The Kent Organ School

Safeguarding Policy

The Kent Organ School provides individual and group lessons to children and adults. Tuition is provided by fully qualified and respected teachers. The Kent Organ School (“KOS”) recognises its responsibility for Safeguarding and Child Protection.  Our policy applies to all staff, including volunteers and students or anyone working on our behalf and is aimed: 

  • To protect children and young people who receive KOS’s services and includes the children of adults who use our services.
  • Raise awareness of child protection issues and to provide our staff and volunteers with the overarching principles that guide our approach to safeguarding and child protection. 
  • Staff recruitment and selection – ensuring that all staff and volunteers, (who have unsupervised access to children) have been safely recruited and appropriately checked though the DBS process
  • equipping children with the skills needed to keep them safe.
  • To establish a safe and nurturing environment where children feel safe and happy. 

We recognise that staff who work regularly with children are best placed to notice changes in behaviour and/or physical injuries. Staff and volunteers will therefore report any unusual / inappropriate behaviour to their designated staff member for child protection. Ensure that children and young people know they can approach any of the adults in our establishment if they are worried about something and that they will receive a consistent, supportive response.  

Staff connected with the Kent Organ School follow the Kent Safeguarding Children Board/Medway Safeguarding Children Board procedures in all cases of suspected abuse.

Our designated lead staff member for child protection is Francis Murton. He has been teaching in state and independent schools for over twenty years and receives specialist safeguarding training, refreshed every two years.

We also:

  • Ensure that our all staff involved keep their safeguarding training updated.
  • Ensure that all staff read this safeguarding policy and know who the designated staff member is, in case they need to pass on concerns. 
  • Keep accurate written records of concerns on children where a referral is not appropriate immediately.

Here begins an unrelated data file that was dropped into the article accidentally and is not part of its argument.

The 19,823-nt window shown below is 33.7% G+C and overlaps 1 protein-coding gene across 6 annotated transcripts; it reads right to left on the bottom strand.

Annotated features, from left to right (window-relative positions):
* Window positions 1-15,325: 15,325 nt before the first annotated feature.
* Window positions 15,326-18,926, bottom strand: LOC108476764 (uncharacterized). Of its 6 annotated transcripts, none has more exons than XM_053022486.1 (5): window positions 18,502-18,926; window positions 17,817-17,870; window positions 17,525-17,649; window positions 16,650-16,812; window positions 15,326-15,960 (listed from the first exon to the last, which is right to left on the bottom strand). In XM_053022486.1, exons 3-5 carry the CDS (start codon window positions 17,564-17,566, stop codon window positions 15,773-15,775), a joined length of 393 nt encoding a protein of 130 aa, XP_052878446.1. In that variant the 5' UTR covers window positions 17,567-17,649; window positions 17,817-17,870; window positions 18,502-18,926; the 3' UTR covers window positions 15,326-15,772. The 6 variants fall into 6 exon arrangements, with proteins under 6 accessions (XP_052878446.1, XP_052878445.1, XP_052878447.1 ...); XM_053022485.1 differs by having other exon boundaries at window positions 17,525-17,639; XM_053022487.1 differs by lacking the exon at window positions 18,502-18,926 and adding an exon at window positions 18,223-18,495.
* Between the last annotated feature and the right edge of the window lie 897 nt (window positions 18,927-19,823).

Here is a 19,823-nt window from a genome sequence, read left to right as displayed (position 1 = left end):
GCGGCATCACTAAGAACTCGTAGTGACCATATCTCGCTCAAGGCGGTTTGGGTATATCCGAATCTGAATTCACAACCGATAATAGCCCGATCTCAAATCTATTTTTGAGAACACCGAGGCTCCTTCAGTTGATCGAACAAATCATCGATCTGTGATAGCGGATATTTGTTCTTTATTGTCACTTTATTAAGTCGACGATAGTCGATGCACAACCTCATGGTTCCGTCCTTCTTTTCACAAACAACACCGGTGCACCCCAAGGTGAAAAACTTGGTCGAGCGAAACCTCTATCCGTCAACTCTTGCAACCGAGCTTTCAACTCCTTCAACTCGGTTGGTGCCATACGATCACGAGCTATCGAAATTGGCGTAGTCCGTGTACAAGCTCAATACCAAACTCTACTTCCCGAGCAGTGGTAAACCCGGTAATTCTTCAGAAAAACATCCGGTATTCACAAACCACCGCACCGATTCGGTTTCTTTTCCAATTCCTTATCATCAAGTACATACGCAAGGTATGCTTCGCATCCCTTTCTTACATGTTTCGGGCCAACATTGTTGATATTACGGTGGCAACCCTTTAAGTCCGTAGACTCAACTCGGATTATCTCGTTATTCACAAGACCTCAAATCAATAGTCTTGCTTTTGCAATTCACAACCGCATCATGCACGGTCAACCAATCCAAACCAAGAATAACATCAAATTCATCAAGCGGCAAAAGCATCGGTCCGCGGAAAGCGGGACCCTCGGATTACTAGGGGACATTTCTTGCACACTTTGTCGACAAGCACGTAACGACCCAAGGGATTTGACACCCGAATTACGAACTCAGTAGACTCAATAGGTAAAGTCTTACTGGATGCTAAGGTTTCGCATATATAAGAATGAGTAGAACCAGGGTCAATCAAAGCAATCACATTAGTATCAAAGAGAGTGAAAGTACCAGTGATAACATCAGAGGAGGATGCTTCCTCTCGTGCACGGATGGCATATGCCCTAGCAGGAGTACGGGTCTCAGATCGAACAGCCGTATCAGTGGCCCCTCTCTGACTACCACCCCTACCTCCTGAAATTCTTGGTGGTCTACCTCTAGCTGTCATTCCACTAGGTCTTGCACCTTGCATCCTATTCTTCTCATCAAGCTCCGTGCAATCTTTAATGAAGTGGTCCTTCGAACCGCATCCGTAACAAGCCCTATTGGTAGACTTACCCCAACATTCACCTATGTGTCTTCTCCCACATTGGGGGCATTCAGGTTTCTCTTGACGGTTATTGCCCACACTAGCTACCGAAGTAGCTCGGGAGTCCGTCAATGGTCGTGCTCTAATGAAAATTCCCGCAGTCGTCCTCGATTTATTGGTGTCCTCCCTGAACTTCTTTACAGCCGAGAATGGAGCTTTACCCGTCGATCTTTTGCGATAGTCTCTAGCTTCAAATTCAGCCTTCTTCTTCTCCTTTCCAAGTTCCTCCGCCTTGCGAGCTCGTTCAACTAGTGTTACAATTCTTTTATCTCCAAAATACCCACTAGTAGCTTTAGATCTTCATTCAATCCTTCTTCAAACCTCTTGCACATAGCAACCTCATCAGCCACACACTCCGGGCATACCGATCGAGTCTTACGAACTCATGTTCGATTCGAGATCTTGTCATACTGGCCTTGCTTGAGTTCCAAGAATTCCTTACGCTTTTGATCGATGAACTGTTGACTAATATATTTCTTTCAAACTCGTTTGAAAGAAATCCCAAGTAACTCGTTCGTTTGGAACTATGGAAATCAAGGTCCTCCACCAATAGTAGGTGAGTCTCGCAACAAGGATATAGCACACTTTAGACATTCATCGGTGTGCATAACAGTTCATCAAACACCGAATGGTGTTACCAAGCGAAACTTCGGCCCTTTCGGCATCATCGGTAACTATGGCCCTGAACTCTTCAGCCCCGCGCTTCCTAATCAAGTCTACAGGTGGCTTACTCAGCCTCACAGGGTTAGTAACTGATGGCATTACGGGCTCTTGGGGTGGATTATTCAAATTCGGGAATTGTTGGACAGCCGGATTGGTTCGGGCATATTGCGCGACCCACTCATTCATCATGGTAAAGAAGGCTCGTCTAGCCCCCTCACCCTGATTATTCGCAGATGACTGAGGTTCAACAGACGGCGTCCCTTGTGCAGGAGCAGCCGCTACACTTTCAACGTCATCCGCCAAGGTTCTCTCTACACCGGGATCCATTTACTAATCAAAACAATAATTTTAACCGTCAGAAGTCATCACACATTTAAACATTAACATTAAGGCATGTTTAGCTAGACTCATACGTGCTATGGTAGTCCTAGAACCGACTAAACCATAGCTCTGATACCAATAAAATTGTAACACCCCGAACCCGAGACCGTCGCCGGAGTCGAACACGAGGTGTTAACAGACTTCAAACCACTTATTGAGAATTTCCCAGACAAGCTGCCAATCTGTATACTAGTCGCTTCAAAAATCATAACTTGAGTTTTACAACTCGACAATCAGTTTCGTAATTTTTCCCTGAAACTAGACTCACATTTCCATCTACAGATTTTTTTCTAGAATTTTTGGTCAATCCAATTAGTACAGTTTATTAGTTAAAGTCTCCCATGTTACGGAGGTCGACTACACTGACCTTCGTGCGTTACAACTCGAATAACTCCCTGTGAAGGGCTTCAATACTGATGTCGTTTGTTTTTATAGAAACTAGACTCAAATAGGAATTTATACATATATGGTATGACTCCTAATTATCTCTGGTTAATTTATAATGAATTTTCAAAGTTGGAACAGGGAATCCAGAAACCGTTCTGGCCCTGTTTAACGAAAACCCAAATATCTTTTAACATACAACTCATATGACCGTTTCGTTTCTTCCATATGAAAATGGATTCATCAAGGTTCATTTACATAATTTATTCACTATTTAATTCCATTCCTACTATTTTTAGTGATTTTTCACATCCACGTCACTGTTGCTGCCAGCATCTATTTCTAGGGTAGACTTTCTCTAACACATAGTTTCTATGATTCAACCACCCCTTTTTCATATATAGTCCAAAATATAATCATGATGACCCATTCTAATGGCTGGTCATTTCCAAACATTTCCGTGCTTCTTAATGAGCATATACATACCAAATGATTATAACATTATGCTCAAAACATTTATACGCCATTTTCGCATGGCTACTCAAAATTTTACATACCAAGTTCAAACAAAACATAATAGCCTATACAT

• Ensure that all staff, (including volunteers) are recruited safely and have had the appropriate checks, (e.g. DBS).
  • Ensure that this policy is reviewed annually and is line with county procedures.
  • We work closely with all the county’s safe-guarding teams, these being Kent, Medway and include both the Diocese of Canterbury and Rochester’s teams
  • We recognise that children who have been abused, or witness violence, may find it difficult to develop a sense of self-worth. They can feel helplessness, humiliation and a sense of blame. Our organisation may provide the only stability in the lives of some children and we will endeavour to support them by:
  • Liaising with other agencies that support children, (e.g. Social Care and Health) where appropriate.
  • Promoting a positive ethos within our organisation, giving children the sense of being safe, supported and valued.  
  • All staff have a responsibility for action in cases of suspected child abuse. The following procedure should be followed if you have concerns about the safety of a child or if a disclosure is made.
If a child asks to speak to you about a problem, 

DO NOT promise confidentiality, but explain that it may be necessary to consult a senior colleague.
RECEIVE – Stop and listen to if someone wants to tell you about suspicions of abuse. Listen quietly and actively, giving your undivided attention. Allow silences when needed. Do not show shock or disbelief and take what is said seriously.
REASSURE – Stay calm and give reassurance that only those people who need to know will be told about this. Explain to the child that they have done the right thing by telling you and that what has happened is not their fault.
REACT – Establish the facts of what has happened but do not ask leading questions. Keep questioning open, e.g. ‘Is there anything else you want to say?’ or ‘Can you tell me more about that?’ Do not criticise the perpetrator. Explain to the child what you will do next, e.g. you will need to pass this information to your lead person for child protection.
RECORD – If possible, make brief notes about what the child is telling you as they are speaking. If this is not appropriate, write down what was said, as soon as the child has left. Record the date, time, place, your name and role and what was said, (rather than your interpretation of it). Use the child’s language wherever possible.
REPORT – Report the incident to the lead person for child protection as soon as possible and do not tell any other adults or children about it. Ensure that this person has your notes of what was said so that they can keep them in a safe place.

Designated Safeguarding Lead:
Francis Murton: 07969 123005 

Medway Safeguarding Children Board 

Kent Safeguarding Children Board 

Diocese of Rochester Safeguarding team 

Diocese of Canterbury Safeguarding Team 


NSPCC Helpline  0808 800 5000 

Updated October 2017 by FM